After humans, killer whales are the most socially and ecologically complex species on the planet. They pass on cultural traditions down generations, just like us. ADOPT a whale and help us learn more - including how best to protect them.


World wide

Killer whales are the most widely distributed mammal on the earth after humans. They can be found in all oceans of the world but are most frequently found in temperate and polar waters.   Despite this widespread distribution they are very rare in most places, with the exception of Antarctica, Northern Japan, Russia Iceland, Norway, Alaska, New Zealand and the Pacific Coast of North America. Only a single species, Orcinus orca, is recognized at this time.

Killer whales can be found in all oceans of the world, but concentrations are usually found in high latitude areas. 


In British Columbia, the distribution of resident, transient and offshore killer whales overlaps extensively. 

Resident killer whales

Resident killer whales are most commonly spotted in the summer months when they congregate at natural ‘bottlenecks’ for river-bound salmon along the coast.

Southern resident killer whales spend most of the summer around Southern Vancouver Island and Northern Washington.  In the winter they range as far north as Haida Gwaii and as far south as California.  The critical habitat of southern resident killer whales includes an area on the Washington/British Columbia border that includes parts of Haro Strait and Boundary Pass and adjoining areas in the Strait of Georgia and the Strait of Juan de Fuca. 

Northern residents killer whales are most commonly seen around northern Vancouver Island, and along B.C.’s Central and North Coasts. In the winter they range northward into Southeast Alaska and as far south as Washington State. Critical habitat for northern resident killer whales has been designated as the waters of Johnstone Strait, the southeastern portion of Queen Charlotte Strait, and the channels connecting these two bodies.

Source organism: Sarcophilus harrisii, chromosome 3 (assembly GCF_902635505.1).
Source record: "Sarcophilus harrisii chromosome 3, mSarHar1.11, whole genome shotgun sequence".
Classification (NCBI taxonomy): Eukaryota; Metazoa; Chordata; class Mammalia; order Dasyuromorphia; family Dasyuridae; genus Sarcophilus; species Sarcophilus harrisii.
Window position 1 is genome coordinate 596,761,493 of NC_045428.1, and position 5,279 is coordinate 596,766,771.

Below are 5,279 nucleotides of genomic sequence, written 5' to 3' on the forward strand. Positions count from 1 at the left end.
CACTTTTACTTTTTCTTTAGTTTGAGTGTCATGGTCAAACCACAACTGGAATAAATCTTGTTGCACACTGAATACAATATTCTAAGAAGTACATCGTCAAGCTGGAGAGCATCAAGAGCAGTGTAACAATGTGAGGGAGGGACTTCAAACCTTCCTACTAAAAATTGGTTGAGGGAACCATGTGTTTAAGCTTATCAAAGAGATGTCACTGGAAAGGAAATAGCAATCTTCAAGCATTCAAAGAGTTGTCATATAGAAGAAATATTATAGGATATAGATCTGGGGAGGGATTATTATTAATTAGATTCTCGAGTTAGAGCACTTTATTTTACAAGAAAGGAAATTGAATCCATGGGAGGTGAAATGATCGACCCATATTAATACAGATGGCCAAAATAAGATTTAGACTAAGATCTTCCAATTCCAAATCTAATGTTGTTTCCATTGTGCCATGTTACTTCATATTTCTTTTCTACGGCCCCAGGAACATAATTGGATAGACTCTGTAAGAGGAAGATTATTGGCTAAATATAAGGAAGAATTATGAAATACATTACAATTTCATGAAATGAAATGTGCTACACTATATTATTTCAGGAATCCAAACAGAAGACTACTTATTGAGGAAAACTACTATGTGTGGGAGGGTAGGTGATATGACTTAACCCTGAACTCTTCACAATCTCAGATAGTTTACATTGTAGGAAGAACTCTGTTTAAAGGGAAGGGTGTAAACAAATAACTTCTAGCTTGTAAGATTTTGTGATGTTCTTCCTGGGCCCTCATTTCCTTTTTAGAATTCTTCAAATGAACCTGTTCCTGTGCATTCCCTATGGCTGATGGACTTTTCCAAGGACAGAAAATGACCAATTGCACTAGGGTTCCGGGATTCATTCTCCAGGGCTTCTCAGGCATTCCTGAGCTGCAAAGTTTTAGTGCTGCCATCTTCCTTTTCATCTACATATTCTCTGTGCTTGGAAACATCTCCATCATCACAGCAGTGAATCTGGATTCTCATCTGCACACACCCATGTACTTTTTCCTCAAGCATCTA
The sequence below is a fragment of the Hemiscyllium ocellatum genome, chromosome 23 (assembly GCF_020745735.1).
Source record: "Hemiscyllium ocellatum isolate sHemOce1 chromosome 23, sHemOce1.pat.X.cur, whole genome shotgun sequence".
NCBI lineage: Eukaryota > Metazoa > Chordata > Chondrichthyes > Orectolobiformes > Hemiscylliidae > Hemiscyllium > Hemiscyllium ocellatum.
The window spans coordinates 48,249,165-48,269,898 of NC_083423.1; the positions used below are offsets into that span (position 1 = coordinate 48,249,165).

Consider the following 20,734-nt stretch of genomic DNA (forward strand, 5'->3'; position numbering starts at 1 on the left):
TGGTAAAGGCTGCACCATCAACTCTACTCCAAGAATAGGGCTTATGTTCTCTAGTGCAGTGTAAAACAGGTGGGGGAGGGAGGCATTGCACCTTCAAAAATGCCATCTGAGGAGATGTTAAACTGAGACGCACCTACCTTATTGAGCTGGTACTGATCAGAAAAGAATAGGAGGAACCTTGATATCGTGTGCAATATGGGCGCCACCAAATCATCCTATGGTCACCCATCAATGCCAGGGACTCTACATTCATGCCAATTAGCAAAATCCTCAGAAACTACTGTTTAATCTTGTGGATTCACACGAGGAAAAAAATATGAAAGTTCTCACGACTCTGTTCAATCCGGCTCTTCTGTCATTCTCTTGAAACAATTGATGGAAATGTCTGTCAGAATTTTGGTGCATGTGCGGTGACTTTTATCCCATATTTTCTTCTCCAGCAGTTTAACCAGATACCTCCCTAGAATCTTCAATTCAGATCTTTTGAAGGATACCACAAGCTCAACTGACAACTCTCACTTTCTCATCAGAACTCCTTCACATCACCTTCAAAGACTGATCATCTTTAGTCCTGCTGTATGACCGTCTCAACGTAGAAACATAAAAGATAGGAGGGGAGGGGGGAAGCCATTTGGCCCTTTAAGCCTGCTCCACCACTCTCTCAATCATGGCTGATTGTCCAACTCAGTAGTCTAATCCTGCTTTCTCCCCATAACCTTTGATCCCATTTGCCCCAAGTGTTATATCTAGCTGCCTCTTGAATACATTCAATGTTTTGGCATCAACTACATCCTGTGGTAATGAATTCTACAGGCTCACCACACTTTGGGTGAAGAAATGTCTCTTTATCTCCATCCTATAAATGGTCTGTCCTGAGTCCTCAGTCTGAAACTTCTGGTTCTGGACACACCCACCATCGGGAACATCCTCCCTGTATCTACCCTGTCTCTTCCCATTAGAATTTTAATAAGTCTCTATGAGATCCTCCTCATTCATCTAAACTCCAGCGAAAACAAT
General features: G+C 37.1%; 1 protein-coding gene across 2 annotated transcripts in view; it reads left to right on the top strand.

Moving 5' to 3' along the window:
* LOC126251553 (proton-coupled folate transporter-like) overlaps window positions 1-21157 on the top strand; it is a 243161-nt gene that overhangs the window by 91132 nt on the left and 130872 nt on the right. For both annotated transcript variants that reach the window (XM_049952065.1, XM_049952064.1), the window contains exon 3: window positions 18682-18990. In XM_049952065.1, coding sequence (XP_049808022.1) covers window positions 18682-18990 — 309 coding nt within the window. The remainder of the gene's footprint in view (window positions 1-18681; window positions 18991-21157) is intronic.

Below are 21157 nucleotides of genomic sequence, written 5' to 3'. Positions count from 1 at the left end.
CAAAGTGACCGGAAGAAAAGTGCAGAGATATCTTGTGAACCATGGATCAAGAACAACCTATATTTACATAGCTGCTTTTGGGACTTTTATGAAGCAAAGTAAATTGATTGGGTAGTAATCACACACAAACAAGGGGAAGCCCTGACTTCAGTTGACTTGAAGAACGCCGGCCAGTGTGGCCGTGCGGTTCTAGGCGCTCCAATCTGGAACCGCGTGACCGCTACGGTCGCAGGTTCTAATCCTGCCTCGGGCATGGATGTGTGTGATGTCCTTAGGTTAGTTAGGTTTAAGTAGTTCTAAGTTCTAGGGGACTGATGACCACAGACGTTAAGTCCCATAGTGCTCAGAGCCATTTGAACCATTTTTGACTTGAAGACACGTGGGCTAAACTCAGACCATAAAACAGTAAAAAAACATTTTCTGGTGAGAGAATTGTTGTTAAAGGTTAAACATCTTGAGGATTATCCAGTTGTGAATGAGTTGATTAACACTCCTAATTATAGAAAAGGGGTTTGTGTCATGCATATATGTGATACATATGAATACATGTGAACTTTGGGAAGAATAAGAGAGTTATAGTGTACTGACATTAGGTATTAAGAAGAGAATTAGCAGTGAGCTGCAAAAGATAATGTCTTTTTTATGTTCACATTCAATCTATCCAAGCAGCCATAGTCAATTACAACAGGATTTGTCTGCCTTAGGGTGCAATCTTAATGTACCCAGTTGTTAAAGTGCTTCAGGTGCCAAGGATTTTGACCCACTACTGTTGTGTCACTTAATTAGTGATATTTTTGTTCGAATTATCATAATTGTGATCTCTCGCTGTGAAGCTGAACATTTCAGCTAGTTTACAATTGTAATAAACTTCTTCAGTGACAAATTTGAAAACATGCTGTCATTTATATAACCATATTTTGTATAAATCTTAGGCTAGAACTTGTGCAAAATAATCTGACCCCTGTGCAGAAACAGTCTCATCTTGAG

Other areas of critical habitat for both southern and northern residents likely exist but have not yet been identified.

Biggs (transient) killer whales

Offshore killer whales

The ‘west coast’ population of Biggs (transient) killer whales ranges from California to southern Alaska. Scientists are still learning whether this is a single group or if different areas may have distinct groups of Biggs (transients).  At least three other populations of Biggs (transient) killer whales are found in SW Alaska, including the critically-endangered “AT1” population of Prince William Sound. Offshore killer whales have been encountered from southern California to the Aleutian islands of Alaska.  Most encounters with offshore killer whales have occurred along the continental shelf.  However, groups of offshores are occasionally sighted in inshore waters such as Johnstone Strait and the Strait of Georgia.


Help out

You can help researchers learn more about the distribution of killer whales in British Columbia and surrounding waters by reporting your sightings to the BC Cetacean Sightings Network